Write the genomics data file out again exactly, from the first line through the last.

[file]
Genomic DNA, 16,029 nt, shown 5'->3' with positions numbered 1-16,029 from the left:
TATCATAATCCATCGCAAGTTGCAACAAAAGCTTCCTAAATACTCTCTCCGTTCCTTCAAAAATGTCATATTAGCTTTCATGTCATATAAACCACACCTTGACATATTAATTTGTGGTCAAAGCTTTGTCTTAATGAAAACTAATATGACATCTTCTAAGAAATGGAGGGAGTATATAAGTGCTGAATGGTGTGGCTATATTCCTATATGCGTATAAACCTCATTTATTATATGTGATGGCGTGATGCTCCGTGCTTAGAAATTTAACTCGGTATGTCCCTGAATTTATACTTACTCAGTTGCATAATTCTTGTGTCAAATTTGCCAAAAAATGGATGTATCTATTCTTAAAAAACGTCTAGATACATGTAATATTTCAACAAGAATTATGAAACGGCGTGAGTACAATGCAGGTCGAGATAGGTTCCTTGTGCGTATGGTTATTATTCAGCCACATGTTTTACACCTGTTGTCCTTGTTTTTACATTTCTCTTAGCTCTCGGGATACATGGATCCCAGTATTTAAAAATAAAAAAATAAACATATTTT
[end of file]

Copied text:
Genomic DNA, 16,029 nt, shown 5'->3' with positions numbered 1-16,029 from the left:
TATCATAATCCATCGCAAGTTGCAACAAAAGCTTCCTAAATACTCTCTCCGTTCCTTCAAAAATGTCATATTAGCTTTCATGTCATATAAACCACACCTTGACATATTAATTTGTGGTCAAAGCTTTGTCTTAATGAAAACTAATATGACATCTTCTAAGAAATGGAGGGAGTATATAAGTGCTGAATGGTGTGGCTATATTCCTATATGCGTATAAACCTCATTTATTATATGTGATGGCGTGATGCTCCGTGCTTAGAAATTTAACTCGGTATGTCCCTGAATTTATACTTACTCAGTTGCATAATTCTTGTGTCAAATTTGCCAAAAAATGGATGTATCTATTCTTAAAAAACGTCTAGATACATGTAATATTTCAACAAGAATTATGAAACGGCGTGAGTACAATGCAGGTCGAGATAGGTTCCTTGTGCGTATGGTTATTATTCAGCCACATGTTTTACACCTGTTGTCCTTGTTTTTACATTTCTCTTAGCTCTCGGGATACATGGATCCCAGTATTTAAAAATAAAAAAATAAACATATTTT